Yurii, 80th Separate Air Assault Brigade surgeon

The work schedule depends on the number of wounded, and it is not uncommon for a team from the stabilization point to work through the night. Yuri, for instance, has had 12 wounded to care for all at the same time. 

Dandy, who was a paramedic before the war, said that it hasn’t been so difficult for him to adjust, it’s just that the scale of things is larger and there’s the matter of the Russian shelling. 

The point employs about twenty people who live and work together.

There are a variety of people, mostly volunteers – a cardiac surgeon, vascular surgeon, urologists, pediatric surgeons, anesthesiologists, and traumatologists from all over Ukraine – even a doctor from the national basketball team. 

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“Our company commander was one of the seven best cardiac surgeons in Europe in peaceful times. He used to do heart surgery. But here he is a junior lieutenant,” Walter said.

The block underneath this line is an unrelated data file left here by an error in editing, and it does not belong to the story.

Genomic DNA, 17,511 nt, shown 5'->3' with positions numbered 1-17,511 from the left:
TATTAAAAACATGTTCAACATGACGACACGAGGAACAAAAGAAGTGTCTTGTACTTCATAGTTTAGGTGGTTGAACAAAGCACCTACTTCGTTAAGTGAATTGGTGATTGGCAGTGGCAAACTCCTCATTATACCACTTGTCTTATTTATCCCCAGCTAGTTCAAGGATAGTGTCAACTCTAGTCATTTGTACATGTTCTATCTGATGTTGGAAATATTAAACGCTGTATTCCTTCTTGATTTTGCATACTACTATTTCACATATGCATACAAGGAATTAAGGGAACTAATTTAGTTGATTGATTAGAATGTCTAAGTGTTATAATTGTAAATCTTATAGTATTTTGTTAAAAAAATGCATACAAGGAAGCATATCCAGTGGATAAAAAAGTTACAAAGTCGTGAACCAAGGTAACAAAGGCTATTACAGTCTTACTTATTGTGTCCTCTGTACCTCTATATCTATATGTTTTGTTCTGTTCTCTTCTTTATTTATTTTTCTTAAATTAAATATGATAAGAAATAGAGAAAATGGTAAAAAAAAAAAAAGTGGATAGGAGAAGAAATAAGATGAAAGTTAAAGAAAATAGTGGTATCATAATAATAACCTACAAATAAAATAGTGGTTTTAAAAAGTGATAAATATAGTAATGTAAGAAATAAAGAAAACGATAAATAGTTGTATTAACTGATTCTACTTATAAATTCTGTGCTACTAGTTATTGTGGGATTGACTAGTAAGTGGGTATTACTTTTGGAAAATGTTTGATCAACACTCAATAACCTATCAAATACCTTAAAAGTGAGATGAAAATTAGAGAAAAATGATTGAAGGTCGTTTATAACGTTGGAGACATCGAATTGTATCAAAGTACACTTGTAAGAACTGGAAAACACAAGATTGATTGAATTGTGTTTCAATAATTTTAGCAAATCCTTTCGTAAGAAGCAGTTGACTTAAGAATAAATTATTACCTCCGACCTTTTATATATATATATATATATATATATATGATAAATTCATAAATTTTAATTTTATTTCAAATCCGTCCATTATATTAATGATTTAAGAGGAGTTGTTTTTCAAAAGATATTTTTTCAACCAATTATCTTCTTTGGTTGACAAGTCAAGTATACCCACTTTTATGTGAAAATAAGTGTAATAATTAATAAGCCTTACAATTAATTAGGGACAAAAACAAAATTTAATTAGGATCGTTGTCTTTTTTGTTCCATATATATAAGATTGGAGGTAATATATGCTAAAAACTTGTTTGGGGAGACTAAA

But when someone is wounded, workers at the stabilization point work together to the best of their abilities.

“Because everyone’s an adult and conscientious people understand what they came for,” Walter said. 

After being stabilized, the wounded soldiers who survive are sent to different hospitals depending on their injuries. But of course, not everyone will make it beyond the stabilization point.

“It is most difficult to see young people die because you understand that their family expects that they’ll come home. But this is a war and there's nothing you can do about it. You just realize that tomorrow you can also die,” Walter said.